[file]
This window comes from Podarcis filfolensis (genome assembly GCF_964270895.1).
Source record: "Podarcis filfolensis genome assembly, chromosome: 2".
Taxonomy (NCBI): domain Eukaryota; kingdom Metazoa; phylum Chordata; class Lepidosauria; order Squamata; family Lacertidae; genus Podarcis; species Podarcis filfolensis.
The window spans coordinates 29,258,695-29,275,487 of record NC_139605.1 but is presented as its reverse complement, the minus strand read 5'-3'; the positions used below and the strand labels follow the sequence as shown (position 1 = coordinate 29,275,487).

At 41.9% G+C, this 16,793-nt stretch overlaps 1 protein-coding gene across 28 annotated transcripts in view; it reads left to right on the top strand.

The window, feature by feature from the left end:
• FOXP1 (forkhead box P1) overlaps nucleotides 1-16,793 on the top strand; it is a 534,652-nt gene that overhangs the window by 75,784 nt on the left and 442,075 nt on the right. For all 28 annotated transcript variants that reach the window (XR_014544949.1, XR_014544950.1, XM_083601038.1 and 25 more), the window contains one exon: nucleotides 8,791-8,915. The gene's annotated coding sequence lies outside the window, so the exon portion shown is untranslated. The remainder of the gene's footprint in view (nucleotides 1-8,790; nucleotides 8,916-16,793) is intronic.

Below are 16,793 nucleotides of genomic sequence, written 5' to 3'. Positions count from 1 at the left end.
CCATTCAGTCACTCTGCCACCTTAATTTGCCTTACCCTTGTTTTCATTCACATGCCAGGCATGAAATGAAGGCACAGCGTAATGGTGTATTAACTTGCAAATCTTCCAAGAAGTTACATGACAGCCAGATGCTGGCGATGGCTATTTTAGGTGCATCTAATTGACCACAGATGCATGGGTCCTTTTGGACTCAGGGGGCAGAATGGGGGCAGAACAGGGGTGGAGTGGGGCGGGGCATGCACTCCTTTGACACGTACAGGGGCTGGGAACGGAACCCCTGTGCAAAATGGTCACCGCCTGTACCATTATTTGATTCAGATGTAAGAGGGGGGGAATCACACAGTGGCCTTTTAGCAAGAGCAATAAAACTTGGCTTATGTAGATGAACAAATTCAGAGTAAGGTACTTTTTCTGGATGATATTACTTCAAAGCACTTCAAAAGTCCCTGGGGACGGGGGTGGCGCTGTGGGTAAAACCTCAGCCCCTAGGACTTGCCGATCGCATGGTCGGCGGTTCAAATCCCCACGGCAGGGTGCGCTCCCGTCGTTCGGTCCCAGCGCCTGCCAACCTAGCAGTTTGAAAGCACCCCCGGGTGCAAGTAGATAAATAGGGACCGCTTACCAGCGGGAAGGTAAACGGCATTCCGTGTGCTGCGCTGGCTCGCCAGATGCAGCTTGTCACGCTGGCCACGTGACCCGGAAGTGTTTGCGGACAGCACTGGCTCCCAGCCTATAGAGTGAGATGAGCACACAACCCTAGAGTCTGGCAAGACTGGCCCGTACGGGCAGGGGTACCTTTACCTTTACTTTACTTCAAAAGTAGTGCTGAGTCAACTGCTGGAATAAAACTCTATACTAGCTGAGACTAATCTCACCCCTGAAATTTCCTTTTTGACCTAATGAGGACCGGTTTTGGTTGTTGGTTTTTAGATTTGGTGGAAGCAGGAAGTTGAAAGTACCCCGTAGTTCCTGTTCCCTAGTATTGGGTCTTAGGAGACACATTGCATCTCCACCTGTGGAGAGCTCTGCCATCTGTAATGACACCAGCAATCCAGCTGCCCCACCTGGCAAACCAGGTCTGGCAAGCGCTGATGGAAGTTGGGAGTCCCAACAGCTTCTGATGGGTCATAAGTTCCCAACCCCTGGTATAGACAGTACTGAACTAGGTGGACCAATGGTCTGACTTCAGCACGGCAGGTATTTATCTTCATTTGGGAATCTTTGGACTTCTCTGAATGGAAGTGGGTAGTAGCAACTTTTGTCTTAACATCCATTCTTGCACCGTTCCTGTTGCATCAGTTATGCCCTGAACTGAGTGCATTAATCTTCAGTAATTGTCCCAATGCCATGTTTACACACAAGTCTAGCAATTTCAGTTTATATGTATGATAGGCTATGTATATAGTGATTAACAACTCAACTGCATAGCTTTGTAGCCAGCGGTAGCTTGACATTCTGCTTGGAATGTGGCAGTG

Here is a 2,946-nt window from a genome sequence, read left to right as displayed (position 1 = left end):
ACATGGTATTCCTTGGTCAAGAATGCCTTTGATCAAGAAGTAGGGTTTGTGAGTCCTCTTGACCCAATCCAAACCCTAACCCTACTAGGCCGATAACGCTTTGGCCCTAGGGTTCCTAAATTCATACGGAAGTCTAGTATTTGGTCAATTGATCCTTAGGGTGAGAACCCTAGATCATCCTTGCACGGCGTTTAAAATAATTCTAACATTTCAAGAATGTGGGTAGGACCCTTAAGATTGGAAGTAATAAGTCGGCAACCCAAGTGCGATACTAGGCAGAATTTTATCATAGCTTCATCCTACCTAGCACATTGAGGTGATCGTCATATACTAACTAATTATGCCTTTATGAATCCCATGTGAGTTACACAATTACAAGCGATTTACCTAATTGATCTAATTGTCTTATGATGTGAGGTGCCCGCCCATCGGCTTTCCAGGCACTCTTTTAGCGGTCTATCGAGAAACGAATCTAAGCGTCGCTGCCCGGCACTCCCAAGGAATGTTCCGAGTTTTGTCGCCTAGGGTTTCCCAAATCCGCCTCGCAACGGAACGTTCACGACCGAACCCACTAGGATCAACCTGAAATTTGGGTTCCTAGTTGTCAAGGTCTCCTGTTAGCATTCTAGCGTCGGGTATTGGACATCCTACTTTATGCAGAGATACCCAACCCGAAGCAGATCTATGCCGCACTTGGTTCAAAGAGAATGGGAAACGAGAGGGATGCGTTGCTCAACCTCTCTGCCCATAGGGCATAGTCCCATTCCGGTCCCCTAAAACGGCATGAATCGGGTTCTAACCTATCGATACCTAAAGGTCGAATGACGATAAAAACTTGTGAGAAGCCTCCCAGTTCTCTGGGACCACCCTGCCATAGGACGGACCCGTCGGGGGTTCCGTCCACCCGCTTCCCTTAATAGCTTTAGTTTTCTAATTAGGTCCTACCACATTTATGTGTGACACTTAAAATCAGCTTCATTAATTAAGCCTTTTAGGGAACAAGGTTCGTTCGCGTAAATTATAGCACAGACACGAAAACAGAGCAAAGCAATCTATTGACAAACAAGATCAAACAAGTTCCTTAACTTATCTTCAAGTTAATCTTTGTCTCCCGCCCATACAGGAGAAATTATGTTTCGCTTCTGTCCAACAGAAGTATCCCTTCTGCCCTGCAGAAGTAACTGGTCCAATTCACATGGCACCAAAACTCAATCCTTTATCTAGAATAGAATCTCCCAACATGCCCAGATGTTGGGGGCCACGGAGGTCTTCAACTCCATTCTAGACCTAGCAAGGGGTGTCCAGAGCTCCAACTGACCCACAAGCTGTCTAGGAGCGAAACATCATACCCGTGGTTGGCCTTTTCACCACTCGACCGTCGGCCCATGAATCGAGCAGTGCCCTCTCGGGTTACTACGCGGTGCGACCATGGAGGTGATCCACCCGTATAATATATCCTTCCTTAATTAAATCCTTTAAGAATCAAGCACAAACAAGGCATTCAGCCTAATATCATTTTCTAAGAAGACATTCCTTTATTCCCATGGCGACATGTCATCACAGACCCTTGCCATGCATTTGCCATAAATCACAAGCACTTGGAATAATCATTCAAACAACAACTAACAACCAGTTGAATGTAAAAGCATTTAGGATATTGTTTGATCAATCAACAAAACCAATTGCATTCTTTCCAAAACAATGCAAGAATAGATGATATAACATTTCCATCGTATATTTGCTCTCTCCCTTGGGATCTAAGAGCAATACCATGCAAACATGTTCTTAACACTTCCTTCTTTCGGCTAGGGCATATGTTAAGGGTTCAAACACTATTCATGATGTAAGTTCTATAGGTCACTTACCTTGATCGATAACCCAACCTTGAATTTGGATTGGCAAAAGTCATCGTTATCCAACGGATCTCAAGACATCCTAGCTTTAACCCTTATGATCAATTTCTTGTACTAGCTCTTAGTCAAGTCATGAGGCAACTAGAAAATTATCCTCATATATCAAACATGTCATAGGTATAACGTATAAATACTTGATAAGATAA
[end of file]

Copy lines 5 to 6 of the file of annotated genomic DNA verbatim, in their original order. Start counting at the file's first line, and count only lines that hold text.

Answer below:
At 41.9% G+C, this 16,793-nt stretch overlaps 1 protein-coding gene across 28 annotated transcripts in view; it reads left to right on the top strand.

The window, feature by feature from the left end: